Select Rarity. It seems simple enough. But when we talk about whiskey — especially single malt scotch — it’s a particularly troubling task. Everyone wants something special. something hard to find; something You are which others cannot obtain. Marketers are keen to tap into that innate desire, of course, and so we’re constantly bombarded with small quantities and limited editions. Even if there is the ability to release a lot more of it than we see on the shelves.
In fact, a lot of times we want nothing until We think it’s rare. Observe the aura surrounding several mothballs distilleries. Old stocks of closed utilities can fetch thousands of dollars per bottle. But if this kind of frantic demand was there again when they were actually on, why were they shut down in the first place? And if they never shut down the store, could production levels have reached a point where they weren’t precious enough to prove followers of a cult? call it “Port Ellen Paradox”.
We’ll be collecting more experimental data on this in the coming years as Diageo reignites still images at the historic site on Islay. And also in Brora – another previously discontinued obsessive object. The scarcity of these brands will eventually become a thing of the past. Then we will know once and for all if people only want liquids Because They couldn’t get it.
But when it comes to Littlemill, the rarity seems a lot more real. It was once the oldest operation in all of Scotch. Back in November 1772 – along the banks of the River Clyde – the Lowland Distillery was the first to obtain a license from King George III to “sell ale, beer, and other unspent liquors”. Which really gives it an air of exclusivity. Then there are the unfortunate circumstances of being burned to the ground after 232 years.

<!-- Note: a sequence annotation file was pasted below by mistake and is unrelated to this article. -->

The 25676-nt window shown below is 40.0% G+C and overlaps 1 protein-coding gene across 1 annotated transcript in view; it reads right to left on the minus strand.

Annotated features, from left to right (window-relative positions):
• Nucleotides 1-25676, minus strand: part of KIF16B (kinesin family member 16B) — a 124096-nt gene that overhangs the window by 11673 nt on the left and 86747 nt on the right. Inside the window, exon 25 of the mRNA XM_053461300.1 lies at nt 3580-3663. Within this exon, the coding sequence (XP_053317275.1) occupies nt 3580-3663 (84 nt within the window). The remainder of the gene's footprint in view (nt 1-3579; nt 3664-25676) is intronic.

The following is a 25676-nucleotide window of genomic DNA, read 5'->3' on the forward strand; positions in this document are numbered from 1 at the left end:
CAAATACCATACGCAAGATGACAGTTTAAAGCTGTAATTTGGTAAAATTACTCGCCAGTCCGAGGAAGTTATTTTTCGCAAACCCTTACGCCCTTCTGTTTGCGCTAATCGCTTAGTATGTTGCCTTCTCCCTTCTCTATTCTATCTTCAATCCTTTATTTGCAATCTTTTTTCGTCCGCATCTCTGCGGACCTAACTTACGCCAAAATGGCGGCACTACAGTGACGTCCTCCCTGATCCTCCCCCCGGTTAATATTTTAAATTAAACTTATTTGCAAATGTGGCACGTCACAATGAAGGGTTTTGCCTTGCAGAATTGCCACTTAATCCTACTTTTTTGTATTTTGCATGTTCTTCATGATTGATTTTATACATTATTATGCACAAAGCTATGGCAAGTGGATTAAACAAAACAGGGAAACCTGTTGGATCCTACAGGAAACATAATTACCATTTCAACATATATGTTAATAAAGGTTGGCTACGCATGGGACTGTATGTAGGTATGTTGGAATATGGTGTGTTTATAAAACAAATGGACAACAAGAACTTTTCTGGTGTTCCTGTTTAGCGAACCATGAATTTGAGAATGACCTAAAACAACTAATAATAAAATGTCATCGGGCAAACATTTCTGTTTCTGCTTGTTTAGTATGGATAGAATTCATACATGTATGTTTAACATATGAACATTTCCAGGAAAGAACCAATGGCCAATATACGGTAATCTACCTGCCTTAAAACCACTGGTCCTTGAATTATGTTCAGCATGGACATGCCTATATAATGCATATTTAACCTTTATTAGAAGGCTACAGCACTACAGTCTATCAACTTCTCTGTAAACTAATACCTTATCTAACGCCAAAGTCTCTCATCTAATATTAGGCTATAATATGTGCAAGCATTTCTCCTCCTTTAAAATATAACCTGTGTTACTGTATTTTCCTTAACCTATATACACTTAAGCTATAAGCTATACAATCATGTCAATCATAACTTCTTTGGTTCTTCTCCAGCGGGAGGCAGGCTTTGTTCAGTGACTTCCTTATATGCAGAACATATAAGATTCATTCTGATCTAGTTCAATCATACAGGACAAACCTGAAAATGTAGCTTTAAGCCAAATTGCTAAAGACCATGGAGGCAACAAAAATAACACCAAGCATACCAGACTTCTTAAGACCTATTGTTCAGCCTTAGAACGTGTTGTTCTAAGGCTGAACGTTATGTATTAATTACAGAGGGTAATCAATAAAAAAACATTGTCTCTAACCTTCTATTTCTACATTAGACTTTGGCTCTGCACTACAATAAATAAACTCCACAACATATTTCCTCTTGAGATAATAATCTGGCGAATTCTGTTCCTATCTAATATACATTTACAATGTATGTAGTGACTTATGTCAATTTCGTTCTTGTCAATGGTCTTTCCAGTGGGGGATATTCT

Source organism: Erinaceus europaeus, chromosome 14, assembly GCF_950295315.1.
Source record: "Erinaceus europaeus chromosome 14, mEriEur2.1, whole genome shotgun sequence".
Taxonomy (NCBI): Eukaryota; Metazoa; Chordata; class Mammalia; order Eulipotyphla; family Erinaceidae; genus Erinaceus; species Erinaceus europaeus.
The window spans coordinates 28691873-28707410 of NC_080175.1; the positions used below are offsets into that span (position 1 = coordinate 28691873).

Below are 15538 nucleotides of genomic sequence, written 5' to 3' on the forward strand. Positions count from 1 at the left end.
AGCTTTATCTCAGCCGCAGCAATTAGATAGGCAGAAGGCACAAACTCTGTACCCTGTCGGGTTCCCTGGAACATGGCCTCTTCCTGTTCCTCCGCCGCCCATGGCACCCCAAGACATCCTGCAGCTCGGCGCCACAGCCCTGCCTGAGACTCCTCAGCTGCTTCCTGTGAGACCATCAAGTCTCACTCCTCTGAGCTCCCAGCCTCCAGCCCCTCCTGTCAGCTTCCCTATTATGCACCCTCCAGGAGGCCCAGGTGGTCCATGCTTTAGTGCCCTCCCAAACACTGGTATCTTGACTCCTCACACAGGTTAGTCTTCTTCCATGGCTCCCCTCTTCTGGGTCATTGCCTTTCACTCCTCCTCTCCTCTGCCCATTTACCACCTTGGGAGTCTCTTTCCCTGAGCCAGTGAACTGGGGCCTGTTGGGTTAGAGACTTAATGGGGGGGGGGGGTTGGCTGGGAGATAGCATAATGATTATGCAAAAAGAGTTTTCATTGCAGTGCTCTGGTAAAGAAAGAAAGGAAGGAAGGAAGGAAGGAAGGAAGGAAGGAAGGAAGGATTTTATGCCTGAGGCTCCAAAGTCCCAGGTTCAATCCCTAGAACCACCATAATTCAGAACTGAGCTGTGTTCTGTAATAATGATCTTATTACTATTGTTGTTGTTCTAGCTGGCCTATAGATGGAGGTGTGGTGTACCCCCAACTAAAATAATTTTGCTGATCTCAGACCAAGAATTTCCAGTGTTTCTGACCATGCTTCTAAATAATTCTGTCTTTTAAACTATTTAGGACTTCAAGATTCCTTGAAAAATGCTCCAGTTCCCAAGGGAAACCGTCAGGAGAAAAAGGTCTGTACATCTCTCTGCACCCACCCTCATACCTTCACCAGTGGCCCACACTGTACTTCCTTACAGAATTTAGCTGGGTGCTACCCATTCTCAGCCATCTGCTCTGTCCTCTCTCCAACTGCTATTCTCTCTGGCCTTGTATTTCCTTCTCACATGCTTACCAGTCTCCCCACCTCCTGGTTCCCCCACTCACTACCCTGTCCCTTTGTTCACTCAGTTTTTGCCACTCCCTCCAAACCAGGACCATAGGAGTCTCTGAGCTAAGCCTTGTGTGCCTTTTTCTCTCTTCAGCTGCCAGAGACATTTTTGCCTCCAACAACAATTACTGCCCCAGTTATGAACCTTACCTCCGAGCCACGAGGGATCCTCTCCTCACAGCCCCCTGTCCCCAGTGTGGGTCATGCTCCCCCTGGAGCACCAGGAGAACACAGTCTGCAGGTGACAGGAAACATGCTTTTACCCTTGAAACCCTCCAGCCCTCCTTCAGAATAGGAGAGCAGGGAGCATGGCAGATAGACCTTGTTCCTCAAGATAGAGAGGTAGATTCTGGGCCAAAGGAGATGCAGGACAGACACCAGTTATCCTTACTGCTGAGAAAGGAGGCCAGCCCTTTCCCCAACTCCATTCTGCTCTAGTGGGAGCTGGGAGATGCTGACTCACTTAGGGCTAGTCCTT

Since then, Michael Henry, a distiller at the Loch Lomond Group, has commissioned the last surviving kegs. We don’t know exactly how much stock is left, but we do know that when Henry authorizes release, it’s in very limited quantities. The latest is the biggest in a generation: a 45-year-old show marking the 250th anniversary of the Lowland Distillery. For compatibility, 250 individually numbered bottles hit shelves in August at a great price of £9,500 a unit.
The internal liquid was withdrawn from the single distillation on October 4, 1976. It was refilled in 1996 at Hogsheads American Oak, before finishing six months in Oloroso sherry casks just prior to filling. However, you don’t necessarily know it from the first sip. The dark fruit marks were absent which were replaced by umami insistence. If anything, the experience of resorption can be defined as indeed very rare.
Meanwhile, the packaging comes as a result of a collaboration with world-renowned photographer Stefan Sapert. The beaker sits in a cabinet resembling a blown Victorian camera box. Sitting in the clouds beneath a silver-on-black glass photographic plate, manufactured by Sappert. It contains an image of a section of the River Clyde near where the distillery once stood. Each painting is clearly unique and bears the artist’s signature and fingerprints on the back.
The messages here are crystal clear: This is a snapshot in time. Littlemill occupies a unique place in Scotch history. One that cannot be completely recreated in the future. Fortunately, his rest stock gives us a chance to look back—one drama at a time. How rare is that exactly? It is up to you to decide.